The Rev. Casey dunsworth

serves as Associate Campus Pastor to the Belfry, the Lutheran-Episcopal Campus Ministry to UC Davis

and as Program Director for LEVN, the Lutheran Episcopal Volunteer Network.

It's Advent! Hurry up and wait.


"Celebrating Advent means being able to wait. Waiting is an art that our impatient age has forgotten.
 Whoever does not know the austere blessedness of waiting, that is, of hopefully doing without, will never experience the blessing of fulfillment. Those who do not know how it feels to struggle anxiously with the deepest questions of life and to patiently look forward with anticipation until the truth is revealed, cannot even dream of the splendor of the moment in which clarity is illuminated for them.
 For the greatest, most profound, tenderest things in the world, we must wait. It happens not here in a storm, but according to the divine laws of sprouting, growing, and becoming."
These are words from Dietrich Bonhoeffer, as collected in God is in the Manger: Advent and Christmas Reflections. I got the audiobook as the free download of the month from christianaudio, which is pretty cool sometimes. I'm not a huge fan of audiobooks in general, but these snippets you just listen to for like 3-4 minutes each day, and I can definitely make space for that.

What's awesome about today's little blurb is that Bonhoeffer, writing in the 1940s, thought that he lived in an impatient age. Can you imagine what he'd have to say about our instant lifestyle these days? If he felt that people struggled in that time to set aside reflective moments in Advent, how much more critical is it that we set aside that time in our even busier lives? [And don't you just love that last little nod to process? Boom.]

This Advent, as church is my life and livelihood, I've decided to get intentional about it.

Our church put together a World Hunger Advent calendar -- each day, you put coins in a jar based on its prompts: boxes of cereal in your cupboard, pets you have, sporting events you attended this year, faucets in your home, etc. After Christmas, we all bring in our jars/piggy banks/coffee cans (mine) and send the cash off to ELCA World Hunger. It's an interesting way to check your abundance and give to a very worthy cause. So far, there are 50 cents in my jar. (But one of the prompts is 25 cents per trip to Disneyland, which might just break the bank for me...)

We're also encouraging people to participate in the Advent Conspiracy, which calls us to reflect on the ludicrous amount of spending our nation does each Christmas season. (Spoiler Alert: It's 450 BILLION dollars.) Their slogan is Worship Fully, Spend Less, Give More, Love All. That should probably be my new life motto. The totally rad thing that Advent Conspiracy inspired me to do this year is, rather than spend a lot of money to send mailably-small, probably dumb things all around the nation to the people I love [as I have been known to do in the past], to put the dollars I would have spent into giving ELCA Good Gifts to some kiddos in need in the developing world. I went with chicks (cute, helpful, plentiful) and textbooks. I think that showing love through reading and education as a whole is the greatest gift I can ever give anyone. Check out the website and see if there's anything that strikes your fancy. Ducks, cows, blankets, vaccinations, water jugs, goats -- you name it, the ELCA will help you give it away.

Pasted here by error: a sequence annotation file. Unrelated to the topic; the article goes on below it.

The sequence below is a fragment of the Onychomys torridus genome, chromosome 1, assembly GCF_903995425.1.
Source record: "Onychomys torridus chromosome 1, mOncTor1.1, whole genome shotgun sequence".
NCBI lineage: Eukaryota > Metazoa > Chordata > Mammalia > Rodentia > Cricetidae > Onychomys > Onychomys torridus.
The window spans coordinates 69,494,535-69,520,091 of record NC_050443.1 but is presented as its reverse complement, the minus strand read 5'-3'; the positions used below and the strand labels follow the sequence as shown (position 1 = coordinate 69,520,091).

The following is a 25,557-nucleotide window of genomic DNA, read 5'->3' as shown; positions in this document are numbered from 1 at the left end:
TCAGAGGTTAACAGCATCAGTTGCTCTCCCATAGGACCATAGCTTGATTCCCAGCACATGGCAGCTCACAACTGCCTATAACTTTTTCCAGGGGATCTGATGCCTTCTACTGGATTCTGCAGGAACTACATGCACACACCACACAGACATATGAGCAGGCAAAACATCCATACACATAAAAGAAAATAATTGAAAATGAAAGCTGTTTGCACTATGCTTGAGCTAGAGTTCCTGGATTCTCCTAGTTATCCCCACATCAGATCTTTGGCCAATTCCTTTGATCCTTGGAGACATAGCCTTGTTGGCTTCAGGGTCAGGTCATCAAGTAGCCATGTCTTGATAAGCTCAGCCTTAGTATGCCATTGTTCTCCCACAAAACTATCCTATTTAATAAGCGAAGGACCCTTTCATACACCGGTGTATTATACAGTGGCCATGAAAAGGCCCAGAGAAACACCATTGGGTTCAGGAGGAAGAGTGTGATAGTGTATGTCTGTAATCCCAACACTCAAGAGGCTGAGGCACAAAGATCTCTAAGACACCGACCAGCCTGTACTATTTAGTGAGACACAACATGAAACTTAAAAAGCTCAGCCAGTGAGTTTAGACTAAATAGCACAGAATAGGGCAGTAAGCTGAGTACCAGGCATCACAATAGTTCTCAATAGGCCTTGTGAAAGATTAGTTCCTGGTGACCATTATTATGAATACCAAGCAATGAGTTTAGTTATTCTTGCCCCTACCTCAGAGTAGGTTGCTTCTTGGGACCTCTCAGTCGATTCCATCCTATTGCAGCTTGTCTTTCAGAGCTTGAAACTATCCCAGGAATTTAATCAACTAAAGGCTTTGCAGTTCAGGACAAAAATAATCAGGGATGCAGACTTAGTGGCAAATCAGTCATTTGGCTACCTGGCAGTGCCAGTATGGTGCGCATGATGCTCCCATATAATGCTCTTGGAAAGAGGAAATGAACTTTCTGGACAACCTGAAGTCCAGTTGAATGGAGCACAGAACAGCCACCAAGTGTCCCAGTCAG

In much sillier Advent news, I made a (neon, obvi) paper chain calendar, with the daily scripture readings on each link. Here it is, hanging from my staircase, because obviously that is where it belongs:


I made an at-home Advent "wreath" from a little Nativity shrine I have and some tea lights. I'm not normally a candle person (being allergic to artificial fragrances makes scented candles a no-go) but it was so nice to have that little light flickering. And I'm so excited to light the rest as the weeks go by! Here it is, lit up yesterday for the first Sunday in Advent:



On Saturday, our church is hosting an Advent Quiet Day, where the church is open for all sorts of quiet (not silent) activities. We'll have a labyrinth downstairs, yoga upstairs, process painting, the sanctuary open for praying, a room for reading/writing, knitting, crafting, etc. It will be so so awesome and I am super looking forward to it.

I'm also spending like 90% of my time listening to Sufjan Stevens' Christmas albums. They're just that good.

I'm preaching this week, so I'm all up in the Gospel of Luke, which is the Adventiest place to be. It's all John the Baptist all the time, which is cool, because he was a rad dude that I think I would have been friends with. Just kidding -- he lived in the wilderness and wore camel hair and ate locusts. No thanks, bro. I do think he was a rad dude, though. Speaking truth to power and whatnot. The original Advent Conspiracy, you might say.

The important thing about Advent, I think, it is to get counter-cultural. December is the busiest month in this country, by far, meanwhile the Gospel is telling us to slow down. If at all possible, take some time out of this frenetic cultural season to participate in the quiet anticipation of Advent. Yes, Godspell gets stuck in your head as "Prepare Ye the Way of the Lord" loops through, but what we seem to always forget around here is that the preparation for the coming Christ child doesn't involve a whole lot of doing. It's mostly about waiting. It's only the first week of Advent. Wait. Sit. Wonder. Try not to jump ahead to week three and four juuuust yet. There will be plenty of time for week four in week four! Week one is an invitation to slooooooow doooooown. Consider it.

Hold On

Christ the King -- John 18:33-37